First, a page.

Upregulation of the tumor suppressor p53 has been shown to play a role in certain hematologic diseases, such as BM failure syndromes and MDS. Specifically, upregulation of p53 function, due to specific genetic lesions in ribosomal biogenesis, leads to apoptosis of erythroid precursors, resulting in pathogenetic features of Diamond–Blackfan anemia (DBA), Schwachman–Bodian–Diamond syndrome (SBDS) and 5q-MDS [1822]. In FA, it has been reported that p53 deficiency increased cancer development in patients with FA and FA mice [2326]. Conversely, p53 overactivation caused HSPC depletion in the BM of FA patients [27]. In this study, we demonstrate that the level of p53 protein is critical for the leukemic stem cells from FA patients to repopulate immunodeficient mice.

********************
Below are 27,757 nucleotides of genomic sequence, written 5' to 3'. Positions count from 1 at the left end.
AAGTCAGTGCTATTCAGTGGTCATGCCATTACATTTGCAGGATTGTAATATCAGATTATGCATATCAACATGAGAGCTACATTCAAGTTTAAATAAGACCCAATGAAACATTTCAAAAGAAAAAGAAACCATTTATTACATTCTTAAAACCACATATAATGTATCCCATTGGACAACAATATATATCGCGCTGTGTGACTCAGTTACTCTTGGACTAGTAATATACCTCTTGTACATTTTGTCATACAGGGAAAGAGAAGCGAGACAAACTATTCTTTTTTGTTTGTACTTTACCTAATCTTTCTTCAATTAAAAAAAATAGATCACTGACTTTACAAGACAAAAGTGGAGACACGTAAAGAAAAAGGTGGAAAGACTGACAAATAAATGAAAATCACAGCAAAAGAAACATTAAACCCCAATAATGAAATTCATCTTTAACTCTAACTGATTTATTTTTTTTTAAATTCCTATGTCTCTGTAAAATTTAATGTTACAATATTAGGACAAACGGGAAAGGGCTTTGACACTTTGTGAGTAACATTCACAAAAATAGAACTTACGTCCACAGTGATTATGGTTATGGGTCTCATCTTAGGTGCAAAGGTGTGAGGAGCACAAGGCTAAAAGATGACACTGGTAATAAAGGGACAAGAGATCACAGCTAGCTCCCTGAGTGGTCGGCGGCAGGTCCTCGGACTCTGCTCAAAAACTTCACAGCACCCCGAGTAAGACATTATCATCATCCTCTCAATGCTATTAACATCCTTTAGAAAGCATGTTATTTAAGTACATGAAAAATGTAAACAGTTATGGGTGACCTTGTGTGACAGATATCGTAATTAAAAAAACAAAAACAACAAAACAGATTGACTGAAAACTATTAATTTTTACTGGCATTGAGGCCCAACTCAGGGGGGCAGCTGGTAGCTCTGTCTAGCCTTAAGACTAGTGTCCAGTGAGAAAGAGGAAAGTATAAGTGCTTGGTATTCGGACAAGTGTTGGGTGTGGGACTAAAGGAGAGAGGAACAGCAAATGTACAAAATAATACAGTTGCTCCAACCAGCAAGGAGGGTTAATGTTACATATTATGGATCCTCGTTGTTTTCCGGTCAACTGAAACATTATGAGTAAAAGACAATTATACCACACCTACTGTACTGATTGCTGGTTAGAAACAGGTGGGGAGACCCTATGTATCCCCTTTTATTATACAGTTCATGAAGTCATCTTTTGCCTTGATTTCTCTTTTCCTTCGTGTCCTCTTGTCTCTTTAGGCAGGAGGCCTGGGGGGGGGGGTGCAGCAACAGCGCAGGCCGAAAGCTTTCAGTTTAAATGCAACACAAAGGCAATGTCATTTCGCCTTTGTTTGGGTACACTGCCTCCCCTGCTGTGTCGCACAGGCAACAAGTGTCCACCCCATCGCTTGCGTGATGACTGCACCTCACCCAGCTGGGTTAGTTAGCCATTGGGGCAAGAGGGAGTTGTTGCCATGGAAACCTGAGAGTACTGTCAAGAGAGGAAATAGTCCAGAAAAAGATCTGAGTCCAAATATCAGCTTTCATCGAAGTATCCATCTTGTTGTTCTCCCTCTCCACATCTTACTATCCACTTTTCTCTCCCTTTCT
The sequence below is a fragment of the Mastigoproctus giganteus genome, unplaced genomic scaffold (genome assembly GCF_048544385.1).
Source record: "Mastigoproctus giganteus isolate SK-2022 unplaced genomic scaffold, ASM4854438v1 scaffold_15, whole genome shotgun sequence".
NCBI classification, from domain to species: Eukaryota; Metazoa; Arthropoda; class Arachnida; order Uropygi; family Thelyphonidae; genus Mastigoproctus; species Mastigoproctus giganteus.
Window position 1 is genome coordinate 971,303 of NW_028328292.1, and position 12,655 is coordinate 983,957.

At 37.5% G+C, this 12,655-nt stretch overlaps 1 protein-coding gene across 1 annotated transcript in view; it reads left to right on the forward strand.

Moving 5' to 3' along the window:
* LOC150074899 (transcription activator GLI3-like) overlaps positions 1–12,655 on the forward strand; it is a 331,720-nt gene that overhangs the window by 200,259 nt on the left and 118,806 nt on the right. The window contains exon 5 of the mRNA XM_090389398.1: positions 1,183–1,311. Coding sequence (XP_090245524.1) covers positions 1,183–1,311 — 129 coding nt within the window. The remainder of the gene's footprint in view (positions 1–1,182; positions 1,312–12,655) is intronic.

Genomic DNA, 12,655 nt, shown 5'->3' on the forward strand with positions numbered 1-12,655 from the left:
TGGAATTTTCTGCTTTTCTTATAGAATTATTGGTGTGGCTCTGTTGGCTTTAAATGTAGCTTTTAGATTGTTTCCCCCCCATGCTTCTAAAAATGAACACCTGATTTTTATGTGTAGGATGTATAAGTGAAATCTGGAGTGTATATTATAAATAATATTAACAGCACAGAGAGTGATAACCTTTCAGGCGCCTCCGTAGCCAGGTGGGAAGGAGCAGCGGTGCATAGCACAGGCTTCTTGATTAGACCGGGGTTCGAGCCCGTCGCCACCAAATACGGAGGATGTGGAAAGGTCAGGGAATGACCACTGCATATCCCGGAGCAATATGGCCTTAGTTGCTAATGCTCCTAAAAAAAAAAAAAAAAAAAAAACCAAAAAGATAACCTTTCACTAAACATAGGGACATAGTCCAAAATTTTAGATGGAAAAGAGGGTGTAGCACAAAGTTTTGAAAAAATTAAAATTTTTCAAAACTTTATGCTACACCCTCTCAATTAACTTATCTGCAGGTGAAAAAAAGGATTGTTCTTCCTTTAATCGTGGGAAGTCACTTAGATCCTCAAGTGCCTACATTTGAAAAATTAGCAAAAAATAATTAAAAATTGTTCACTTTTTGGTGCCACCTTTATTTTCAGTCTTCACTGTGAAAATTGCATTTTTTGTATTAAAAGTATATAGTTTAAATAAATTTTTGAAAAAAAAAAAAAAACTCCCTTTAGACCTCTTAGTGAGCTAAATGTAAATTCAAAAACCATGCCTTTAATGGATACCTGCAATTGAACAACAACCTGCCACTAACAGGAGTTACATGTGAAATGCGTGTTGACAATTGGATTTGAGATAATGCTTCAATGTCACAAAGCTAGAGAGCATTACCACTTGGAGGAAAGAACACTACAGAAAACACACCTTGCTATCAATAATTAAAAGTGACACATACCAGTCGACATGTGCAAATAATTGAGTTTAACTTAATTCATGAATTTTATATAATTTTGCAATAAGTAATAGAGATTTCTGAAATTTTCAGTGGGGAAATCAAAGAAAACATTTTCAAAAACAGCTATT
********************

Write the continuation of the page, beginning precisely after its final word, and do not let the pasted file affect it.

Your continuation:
To examine the functional relevance of p53 expression in human FA leukemia cells in vivo, we established a FA AML xenotransplant model using primary samples from FA patients with AML and the humanized immunodeficient mouse strain NSGS, which expresses transgenic cDNAs encoding human SCF, GM-CSF, and IL-3 [28]. We first tested the engraftment of three healthy and five AML patient samples with different levels of p53 proteins (Fig. 1a). We found that only two FA patient samples (AML-3 and AML-4) resulted in > 5% human chimeras at 12 weeks post-transplant (Fig. 1b). Additionally, it appeared that AML-3 and AML-4 donor cells underwent myeloid expansion in NSGS recipients (Fig. 1c). We then performed secondary transplantation to examine the effect of p53 on the ability of the FA AML leukemic stem cells (LSCs) to repopulate the NSGS mice. All eight of the secondary recipients of AML-3 cells died of leukemia within 180 days (Fig. 1d). This indicates that the expanded donor AML-3 cells in the primary recipients contained pre-LSCs that induced leukemia in the secondary recipients. While half of the AML-4 secondary recipients (3/6) died of leukemia, three AML-4 secondary recipients survived for 200 days after transplant (Fig. 1d). Interestingly, human-derived BM cells (hCD45+) from these three surviving recipients expressed higher levels of p53 than the other three leukemic recipients (Fig. 1e). Thus, the level of p53 protein determines the capacity of the LSCs from FA patients to repopulate immunodeficient mice.